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Salt on top of fudge turned to water???

post #1 of 8
Thread Starter 

Hey all, 

 

New to these forums desperate for help here. 

 

I've been making fudge lately. The last 2 batches I put sea salt on top of one and crushed candy canes on the other. I've kept them in a airtight storage container for the past 2 days. Today I opened the container to find that the salt on one and the candy cane on the other were now in liquid form on top of the fudge.

 

Can anyone help me in figuring out why this happened and how to prevent it from happening again?

 

Thank you!

Natalie 

post #2 of 8

...


Edited by Vic Cardenas - 12/21/14 at 12:13am
post #3 of 8
Hi paperandbirch.... welcome to Chef Talk.
If you have to cover the fudge do it loosely using paper towels then wax or parchment paper and do not refrigerate.
The condensation will be worse as the product comes to room temp.
Keeping in a cool dry place will also help.
The least stress free solution may be to garnish and lightly press it in just before service.

mimi
post #4 of 8
There are 2 popular ways to make fudge.
One is a cooked recipe the other is more of a melt marshmallow and chocolate together stir and pour in a pan recipe.
The cooked one has less free moisture as most was boiled off.
That will be your more stable candy.
It can be left at room temp and maintain texture and shape.
The second one (IMO) needs to be kept a bit cool in order to maintain the mouthfeel associated with fudge.

mimi
post #5 of 8
Thread Starter 
Quote:
Originally Posted by flipflopgirl View Post

There are 2 popular ways to make fudge.
One is a cooked recipe the other is more of a melt marshmallow and chocolate together stir and pour in a pan recipe.
The cooked one has less free moisture as most was boiled off.
That will be your more stable candy.
It can be left at room temp and maintain texture and shape.
The second one (IMO) needs to be kept a bit cool in order to maintain the mouthfeel associated with fudge.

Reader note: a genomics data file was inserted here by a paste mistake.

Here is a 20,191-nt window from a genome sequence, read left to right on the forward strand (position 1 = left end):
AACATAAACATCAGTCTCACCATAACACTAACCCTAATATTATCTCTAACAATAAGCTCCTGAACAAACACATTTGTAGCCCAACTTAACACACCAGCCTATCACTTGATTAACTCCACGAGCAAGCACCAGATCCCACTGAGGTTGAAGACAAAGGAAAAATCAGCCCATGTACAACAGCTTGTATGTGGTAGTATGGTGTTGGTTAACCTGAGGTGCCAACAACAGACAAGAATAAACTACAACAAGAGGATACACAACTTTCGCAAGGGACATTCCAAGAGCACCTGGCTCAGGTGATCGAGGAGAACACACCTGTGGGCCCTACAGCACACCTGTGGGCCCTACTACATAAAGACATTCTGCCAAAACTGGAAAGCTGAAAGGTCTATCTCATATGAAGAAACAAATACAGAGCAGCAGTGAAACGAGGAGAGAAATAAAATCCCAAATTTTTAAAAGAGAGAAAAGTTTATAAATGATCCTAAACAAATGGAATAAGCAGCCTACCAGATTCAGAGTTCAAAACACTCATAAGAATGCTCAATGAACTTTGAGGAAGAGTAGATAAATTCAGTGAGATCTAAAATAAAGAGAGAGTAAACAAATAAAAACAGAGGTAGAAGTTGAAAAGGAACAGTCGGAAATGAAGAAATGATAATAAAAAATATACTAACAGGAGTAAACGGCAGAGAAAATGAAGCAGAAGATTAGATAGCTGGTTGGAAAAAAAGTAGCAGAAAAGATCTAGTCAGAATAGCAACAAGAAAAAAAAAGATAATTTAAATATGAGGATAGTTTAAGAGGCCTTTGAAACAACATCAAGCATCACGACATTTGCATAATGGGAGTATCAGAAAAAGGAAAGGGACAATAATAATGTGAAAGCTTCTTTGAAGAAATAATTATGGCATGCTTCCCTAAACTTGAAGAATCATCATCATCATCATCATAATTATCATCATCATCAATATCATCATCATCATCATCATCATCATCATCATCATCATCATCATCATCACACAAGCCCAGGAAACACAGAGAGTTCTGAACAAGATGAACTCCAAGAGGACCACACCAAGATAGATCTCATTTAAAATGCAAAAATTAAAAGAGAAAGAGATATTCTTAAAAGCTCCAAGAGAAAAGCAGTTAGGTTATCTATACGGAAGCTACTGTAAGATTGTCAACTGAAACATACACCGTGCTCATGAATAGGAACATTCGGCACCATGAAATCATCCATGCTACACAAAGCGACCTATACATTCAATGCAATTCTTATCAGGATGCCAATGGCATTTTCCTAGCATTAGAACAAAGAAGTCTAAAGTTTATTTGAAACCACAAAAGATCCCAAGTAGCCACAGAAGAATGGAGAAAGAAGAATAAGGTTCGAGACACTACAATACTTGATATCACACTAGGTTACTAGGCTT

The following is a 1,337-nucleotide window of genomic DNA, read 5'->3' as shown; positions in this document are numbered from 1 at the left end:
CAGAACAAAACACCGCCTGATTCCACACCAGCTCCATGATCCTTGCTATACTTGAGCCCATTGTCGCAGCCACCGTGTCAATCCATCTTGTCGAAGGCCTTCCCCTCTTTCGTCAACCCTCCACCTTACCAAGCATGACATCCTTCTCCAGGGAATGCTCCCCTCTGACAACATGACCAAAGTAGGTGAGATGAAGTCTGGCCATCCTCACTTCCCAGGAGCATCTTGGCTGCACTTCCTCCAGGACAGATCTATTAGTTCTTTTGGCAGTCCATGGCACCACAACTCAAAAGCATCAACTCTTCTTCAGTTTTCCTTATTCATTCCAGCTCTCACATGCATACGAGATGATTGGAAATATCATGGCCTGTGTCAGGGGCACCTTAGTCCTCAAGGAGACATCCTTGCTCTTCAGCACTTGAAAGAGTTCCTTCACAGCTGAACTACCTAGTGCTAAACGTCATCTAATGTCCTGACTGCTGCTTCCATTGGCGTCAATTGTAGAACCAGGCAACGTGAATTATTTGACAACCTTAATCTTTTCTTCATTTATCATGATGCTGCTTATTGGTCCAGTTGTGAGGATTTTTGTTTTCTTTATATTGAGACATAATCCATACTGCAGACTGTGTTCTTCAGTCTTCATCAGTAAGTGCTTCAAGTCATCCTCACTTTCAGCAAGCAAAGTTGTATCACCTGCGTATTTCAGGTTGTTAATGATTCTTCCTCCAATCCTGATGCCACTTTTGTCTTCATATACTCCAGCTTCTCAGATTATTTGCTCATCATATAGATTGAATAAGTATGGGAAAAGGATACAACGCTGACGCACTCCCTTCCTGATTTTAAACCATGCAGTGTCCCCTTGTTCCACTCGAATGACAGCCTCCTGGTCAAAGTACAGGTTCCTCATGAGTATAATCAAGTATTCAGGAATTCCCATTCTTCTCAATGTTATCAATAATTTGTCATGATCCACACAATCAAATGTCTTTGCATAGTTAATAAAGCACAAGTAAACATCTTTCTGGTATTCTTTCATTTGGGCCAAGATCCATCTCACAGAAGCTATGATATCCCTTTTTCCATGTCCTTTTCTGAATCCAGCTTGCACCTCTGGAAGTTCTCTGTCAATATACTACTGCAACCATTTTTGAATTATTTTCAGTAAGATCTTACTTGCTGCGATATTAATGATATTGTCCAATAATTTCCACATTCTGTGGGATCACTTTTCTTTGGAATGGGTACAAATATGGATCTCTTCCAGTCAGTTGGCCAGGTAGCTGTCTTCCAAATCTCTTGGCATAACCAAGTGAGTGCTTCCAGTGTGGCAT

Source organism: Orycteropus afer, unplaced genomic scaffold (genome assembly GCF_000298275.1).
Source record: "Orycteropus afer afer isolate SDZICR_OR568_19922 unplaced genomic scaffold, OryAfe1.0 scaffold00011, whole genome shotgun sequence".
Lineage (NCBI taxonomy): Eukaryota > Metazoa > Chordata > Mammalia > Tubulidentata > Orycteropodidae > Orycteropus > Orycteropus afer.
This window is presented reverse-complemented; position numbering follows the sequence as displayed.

mimi

 

Hi Mimi, thank you for responding. You're right the recipe I was using wasn't the cooked version. 

 

The recipe I was using is:

 

3 cups semi-sweet chocolate chips

14oz sweetened condensed milk 

1/4 cup butter. 

 

I melted it over a double broiler and then mixed it in a stand mixer for 5 minutes before pouring into the pan. 

 

It had the best consistency of all the recipes I've tried, but this water droplet thing is driving me nuts. I tried several cooked versions, but hadn't found one that stood up as fudge should. Do you have a great cooked recipe that you could share with me?

 

Thanks 

post #6 of 8
The one I use most has some history.
When my mom was a teenager in the early 1940s a usual Saturday nite was spent at on or another of her friend's home popping popcorn and making fudge for the boys.
They would listen to radio shows and dance to music played on whatever record player they had.
Of course the parents were right there watching every move lol.

Google Hershey Cocoa original fudge recipe.... as I am piled up in my bed with a few grandkids and the fisherman watching a movie if I move someone will wake up.
Unless you can cook candy to correct stage using the ice water test you will need a candy thermometer.
I do both just 'cuz I have OCD lol.

To be honest my favorite fudge is the one made with the chocolate chips and marshmallow fluff.
Reminds me of my paternal Gmother.
Was pretty much the only thing she could whip up without scorching lol.

About the salt/peppermint problem.
I would advise waiting to garnish until right before serving as a really humid day will make just about any candy wilt.

Merry Christmas.

mimi
Edited by flipflopgirl - 12/20/14 at 4:08pm
post #7 of 8

The problem you're having is likely not due to a problem with the fudge recipe at all, but due to the fact that salt is hygroscopic, meaning that it has a tendency to absorb moisture from the air. I've had this same problem with salted caramels, and one way to avoid it is by reducing the humidity of the surrounding air by using desiccants- silica gel packs are probably the safest and most absorbent. Here are some links to a couple different types-

 

http://www.amazon.com/Dry-Packs-Cotton-Silica-Packet-Pack/dp/B0038N30OY 

http://www.amazon.com/Reusable-Silica-Gram-Capsules-Grade/dp/B00FD5VDD0

 

Of course, if you don't really want to buy these (and they are quite cheap) you can always press the salt in right before you serve it. Hope I helped!

post #8 of 8

Yes and sugar is hygroscopic as well. That's why the candy canes melted.

 

P.S. I make the  sweetened condensed milk fudge too. I don't put butter in it though. Mmm!

 

You can heat condensed milk in the microwave in a large glass bowl.  (I use an 8 C pyrex measuring "cup." Make sure you use a big enough container with high sides because it will bubble up.

 

When it's hot stir in the butter and chips until melted. No need to beat for 5 minutes. I think that's only necessary for cooked fudge.

 

This way you only dirty one dish. I'm all about saving on dish washing!

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